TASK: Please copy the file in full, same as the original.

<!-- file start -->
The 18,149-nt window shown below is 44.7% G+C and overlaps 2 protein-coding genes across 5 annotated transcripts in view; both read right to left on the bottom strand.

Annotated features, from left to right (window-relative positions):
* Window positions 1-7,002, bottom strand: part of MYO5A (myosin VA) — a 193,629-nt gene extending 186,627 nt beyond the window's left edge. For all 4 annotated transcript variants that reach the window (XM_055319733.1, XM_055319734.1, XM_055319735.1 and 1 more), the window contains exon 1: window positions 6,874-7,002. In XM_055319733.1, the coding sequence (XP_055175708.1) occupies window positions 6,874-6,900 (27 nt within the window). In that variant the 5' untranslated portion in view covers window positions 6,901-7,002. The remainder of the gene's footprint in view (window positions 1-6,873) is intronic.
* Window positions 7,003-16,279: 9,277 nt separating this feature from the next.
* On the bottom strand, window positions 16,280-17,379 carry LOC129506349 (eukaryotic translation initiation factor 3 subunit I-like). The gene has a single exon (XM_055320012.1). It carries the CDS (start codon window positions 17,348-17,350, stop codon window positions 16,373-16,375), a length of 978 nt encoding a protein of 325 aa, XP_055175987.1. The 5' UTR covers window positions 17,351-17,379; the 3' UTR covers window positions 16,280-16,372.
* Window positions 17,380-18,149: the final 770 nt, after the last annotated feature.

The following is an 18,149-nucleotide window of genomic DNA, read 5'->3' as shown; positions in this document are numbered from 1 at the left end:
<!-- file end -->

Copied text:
The 18,149-nt window shown below is 44.7% G+C and overlaps 2 protein-coding genes across 5 annotated transcripts in view; both read right to left on the bottom strand.

Annotated features, from left to right (window-relative positions):
* Window positions 1-7,002, bottom strand: part of MYO5A (myosin VA) — a 193,629-nt gene extending 186,627 nt beyond the window's left edge. For all 4 annotated transcript variants that reach the window (XM_055319733.1, XM_055319734.1, XM_055319735.1 and 1 more), the window contains exon 1: window positions 6,874-7,002. In XM_055319733.1, the coding sequence (XP_055175708.1) occupies window positions 6,874-6,900 (27 nt within the window). In that variant the 5' untranslated portion in view covers window positions 6,901-7,002. The remainder of the gene's footprint in view (window positions 1-6,873) is intronic.
* Window positions 7,003-16,279: 9,277 nt separating this feature from the next.
* On the bottom strand, window positions 16,280-17,379 carry LOC129506349 (eukaryotic translation initiation factor 3 subunit I-like). The gene has a single exon (XM_055320012.1). It carries the CDS (start codon window positions 17,348-17,350, stop codon window positions 16,373-16,375), a length of 978 nt encoding a protein of 325 aa, XP_055175987.1. The 5' UTR covers window positions 17,351-17,379; the 3' UTR covers window positions 16,280-16,372.
* Window positions 17,380-18,149: the final 770 nt, after the last annotated feature.

The following is an 18,149-nucleotide window of genomic DNA, read 5'->3' as shown; positions in this document are numbered from 1 at the left end: